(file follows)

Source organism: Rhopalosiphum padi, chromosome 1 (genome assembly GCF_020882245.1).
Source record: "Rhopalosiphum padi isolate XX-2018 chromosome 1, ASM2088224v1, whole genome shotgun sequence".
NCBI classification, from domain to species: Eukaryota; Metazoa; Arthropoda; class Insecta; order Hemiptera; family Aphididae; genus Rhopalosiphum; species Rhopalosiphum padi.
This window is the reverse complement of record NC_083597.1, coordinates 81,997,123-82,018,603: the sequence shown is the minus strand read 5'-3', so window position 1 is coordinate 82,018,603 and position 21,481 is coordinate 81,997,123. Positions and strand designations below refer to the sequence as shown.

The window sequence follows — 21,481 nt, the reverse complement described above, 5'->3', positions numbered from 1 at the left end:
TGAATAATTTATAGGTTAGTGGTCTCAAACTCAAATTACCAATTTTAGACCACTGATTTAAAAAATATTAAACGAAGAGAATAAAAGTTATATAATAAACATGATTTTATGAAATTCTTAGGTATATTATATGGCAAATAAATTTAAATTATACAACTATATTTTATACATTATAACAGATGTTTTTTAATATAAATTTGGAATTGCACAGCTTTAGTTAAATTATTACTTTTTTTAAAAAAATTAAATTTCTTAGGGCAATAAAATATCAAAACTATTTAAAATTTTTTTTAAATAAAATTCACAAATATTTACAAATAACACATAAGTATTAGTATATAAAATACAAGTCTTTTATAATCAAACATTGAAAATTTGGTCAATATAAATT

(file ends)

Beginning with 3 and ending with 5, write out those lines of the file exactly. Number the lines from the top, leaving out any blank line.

NCBI classification, from domain to species: Eukaryota; Metazoa; Arthropoda; class Insecta; order Hemiptera; family Aphididae; genus Rhopalosiphum; species Rhopalosiphum padi.
This window is the reverse complement of record NC_083597.1, coordinates 81,997,123-82,018,603: the sequence shown is the minus strand read 5'-3', so window position 1 is coordinate 82,018,603 and position 21,481 is coordinate 81,997,123. Positions and strand designations below refer to the sequence as shown.

The window sequence follows — 21,481 nt, the reverse complement described above, 5'->3', positions numbered from 1 at the left end: